First, when looking at labile cells, it can be said that ultimately these are continuously dividing cells of short life span, which directly pass from M to G1 phase of the cell cycle (Abuhashim). The surface epithelium of gastrointestinal and genito-urinary system, epidermis of the skin, and hemopoietic cells of the bone marrow are placement examples of labile cells. “Injury of these cells is followed by complete regeneration providing that the supporting stroma is intact” (Abuhashim).
Second, when looking at stable cells, it is understood that these tiny units are subjected to very scant postnatal divisions yet they are competent of division after injury or when activated. Stabile cells pass from Go to G1 (Abuhashim). They include renal tubular cells, hepatocytes, mesenchymal cells; such as, glandular cells, smooth muscle, cartilage cells, osteoblasts, endothelium and connective tissue cells. “Injury of these cells is followed by complete regeneration if the supporting framework is preserved” (Abuhashim).
Lastly, it is Permanent cells which are found in the central nervous system and heart. They cannot be regenerated once they are destroyed. If and when the framework is demolished, fibrosis conducts repairs. “These particular cells have abandoned the cell cycle and absolutely cannot undertake mitotic division in postnatal life. Injury of permanent cells will always heal by fibrosis and if in the brain, it heals by gliosis” (Abuhashim). The primary intention of wound healing comes by the usual surgical wound, where there is a sterile wound with “well-apposed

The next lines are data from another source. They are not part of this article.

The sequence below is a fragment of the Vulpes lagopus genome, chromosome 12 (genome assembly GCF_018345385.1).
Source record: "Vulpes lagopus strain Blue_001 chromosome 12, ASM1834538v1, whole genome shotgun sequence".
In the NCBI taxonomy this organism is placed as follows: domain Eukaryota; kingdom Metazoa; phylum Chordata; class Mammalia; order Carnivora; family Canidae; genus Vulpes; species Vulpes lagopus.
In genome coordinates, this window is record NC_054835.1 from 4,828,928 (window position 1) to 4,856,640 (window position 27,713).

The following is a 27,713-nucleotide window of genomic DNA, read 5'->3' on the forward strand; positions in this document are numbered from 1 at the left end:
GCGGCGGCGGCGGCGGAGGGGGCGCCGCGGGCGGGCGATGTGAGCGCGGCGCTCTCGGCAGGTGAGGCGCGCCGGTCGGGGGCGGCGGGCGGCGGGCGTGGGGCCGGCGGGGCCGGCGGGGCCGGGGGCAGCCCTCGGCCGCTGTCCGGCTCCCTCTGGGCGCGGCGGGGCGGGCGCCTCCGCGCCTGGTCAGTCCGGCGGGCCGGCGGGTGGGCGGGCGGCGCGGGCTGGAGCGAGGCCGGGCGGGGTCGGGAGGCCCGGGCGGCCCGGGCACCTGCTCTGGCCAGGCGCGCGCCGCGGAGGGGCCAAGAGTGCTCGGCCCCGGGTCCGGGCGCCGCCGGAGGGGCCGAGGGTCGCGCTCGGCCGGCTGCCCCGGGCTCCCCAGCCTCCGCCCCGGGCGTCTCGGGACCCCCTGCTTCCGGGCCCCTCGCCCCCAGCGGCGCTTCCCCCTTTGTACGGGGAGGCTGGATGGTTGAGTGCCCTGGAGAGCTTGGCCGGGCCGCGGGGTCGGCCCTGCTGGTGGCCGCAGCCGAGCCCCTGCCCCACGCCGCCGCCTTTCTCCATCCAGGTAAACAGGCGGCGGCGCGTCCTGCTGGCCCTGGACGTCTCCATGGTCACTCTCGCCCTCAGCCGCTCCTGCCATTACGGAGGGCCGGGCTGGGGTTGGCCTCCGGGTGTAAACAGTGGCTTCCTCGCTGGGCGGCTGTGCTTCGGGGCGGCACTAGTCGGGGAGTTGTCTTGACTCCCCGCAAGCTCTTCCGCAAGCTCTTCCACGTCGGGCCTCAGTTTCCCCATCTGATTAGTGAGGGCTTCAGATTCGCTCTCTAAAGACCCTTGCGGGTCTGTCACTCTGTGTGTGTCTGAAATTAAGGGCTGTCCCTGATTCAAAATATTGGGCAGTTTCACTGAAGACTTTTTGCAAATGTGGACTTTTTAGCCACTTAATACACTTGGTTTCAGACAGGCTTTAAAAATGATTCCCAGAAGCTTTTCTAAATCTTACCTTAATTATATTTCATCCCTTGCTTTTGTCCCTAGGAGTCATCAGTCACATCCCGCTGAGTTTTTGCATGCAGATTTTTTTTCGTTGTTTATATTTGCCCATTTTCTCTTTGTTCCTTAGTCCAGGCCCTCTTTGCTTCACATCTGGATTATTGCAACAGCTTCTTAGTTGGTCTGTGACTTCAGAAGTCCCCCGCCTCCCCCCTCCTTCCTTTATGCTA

edges, and minimal clot formation”. The Secondary intentions prevail when “wound edges cannot be opposed, usually infected with debris and blood clots” such as crush injuries and those which result in a large scar (Abuhashim).
Finally, when comparing benign tumors to that of malignant tumors, primarily it can be said that benign tumors are not cancerous whereas malignant tumors are cancerous and are composed of cells in which grow out of control. Some of the most common types of benign tumors include Meningiomas, Adenomas, Fibromas or fibroids, Lipomas (PCA). The two most common types of malignant tumors include Sarcomas and Carcinomas. It is very important to understand that all tumors share irrefutable characteristics, one being that they are the culmination of cells within one’s body that are no longer needed or are indeed very old or damaged cells which were not destroyed at an earlier period in which they should have been (PCA).
On another note it is very important to understand that benign tumors can often be removed from one’s body and generally do not have a custom of coming back in most cases. Furthermore, the cells in benign tumours do not spread to other parts of the body (PCA). However, on the contrary malignant tumors containing cells in which are known to invade the nearby tissues of the body and spread to alternate parts. It is quite frequent on occasion for these particular cells to progress themselves away from the “primary cancer site” as they spread to alternate organs and bones (PCA).
It is here in these alternative areas in which the malignant cells administer self-grow and often form other tumours within this particular site (PCA). This result is distinguished as secondary cancer (metastasis).
Abuhashim, Maha M., Dr. “Repair, Regeneration, and Fibrosis”. PDF, 19 Feb. 2014. Web. 5 Feb. 2016.
PCA. “What Is the Difference between a Benign and Malignant Tumour?”. Pancreatic Cancer Action." Pancreatic Cancer Action ICal. 2016. Web. 05 Feb. 2016.